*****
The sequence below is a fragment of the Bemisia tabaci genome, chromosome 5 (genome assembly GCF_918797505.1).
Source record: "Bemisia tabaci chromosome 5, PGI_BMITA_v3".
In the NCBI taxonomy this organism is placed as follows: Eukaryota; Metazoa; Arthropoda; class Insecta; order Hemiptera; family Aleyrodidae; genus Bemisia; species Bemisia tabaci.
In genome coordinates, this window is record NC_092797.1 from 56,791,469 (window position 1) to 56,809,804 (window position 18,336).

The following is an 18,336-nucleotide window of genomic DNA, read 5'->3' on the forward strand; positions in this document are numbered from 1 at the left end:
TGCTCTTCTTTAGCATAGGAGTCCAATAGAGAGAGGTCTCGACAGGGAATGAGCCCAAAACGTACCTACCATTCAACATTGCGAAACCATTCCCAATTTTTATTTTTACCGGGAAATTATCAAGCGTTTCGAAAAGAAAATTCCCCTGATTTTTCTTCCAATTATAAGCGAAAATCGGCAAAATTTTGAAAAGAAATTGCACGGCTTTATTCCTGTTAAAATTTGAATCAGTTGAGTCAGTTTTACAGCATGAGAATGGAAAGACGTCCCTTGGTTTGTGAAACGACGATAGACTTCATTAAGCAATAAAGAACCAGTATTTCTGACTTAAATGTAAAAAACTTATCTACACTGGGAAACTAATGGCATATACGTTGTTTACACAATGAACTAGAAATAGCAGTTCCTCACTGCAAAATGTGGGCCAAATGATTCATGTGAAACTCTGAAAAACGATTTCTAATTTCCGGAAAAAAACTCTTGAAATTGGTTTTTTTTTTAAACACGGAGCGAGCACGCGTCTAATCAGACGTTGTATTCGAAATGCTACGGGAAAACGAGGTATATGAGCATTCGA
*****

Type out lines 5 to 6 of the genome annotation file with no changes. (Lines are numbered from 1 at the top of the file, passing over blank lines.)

The following is an 18,336-nucleotide window of genomic DNA, read 5'->3' on the forward strand; positions in this document are numbered from 1 at the left end:
TGCTCTTCTTTAGCATAGGAGTCCAATAGAGAGAGGTCTCGACAGGGAATGAGCCCAAAACGTACCTACCATTCAACATTGCGAAACCATTCCCAATTTTTATTTTTACCGGGAAATTATCAAGCGTTTCGAAAAGAAAATTCCCCTGATTTTTCTTCCAATTATAAGCGAAAATCGGCAAAATTTTGAAAAGAAATTGCACGGCTTTATTCCTGTTAAAATTTGAATCAGTTGAGTCAGTTTTACAGCATGAGAATGGAAAGACGTCCCTTGGTTTGTGAAACGACGATAGACTTCATTAAGCAATAAAGAACCAGTATTTCTGACTTAAATGTAAAAAACTTATCTACACTGGGAAACTAATGGCATATACGTTGTTTACACAATGAACTAGAAATAGCAGTTCCTCACTGCAAAATGTGGGCCAAATGATTCATGTGAAACTCTGAAAAACGATTTCTAATTTCCGGAAAAAAACTCTTGAAATTGGTTTTTTTTTTAAACACGGAGCGAGCACGCGTCTAATCAGACGTTGTATTCGAAATGCTACGGGAAAACGAGGTATATGAGCATTCGA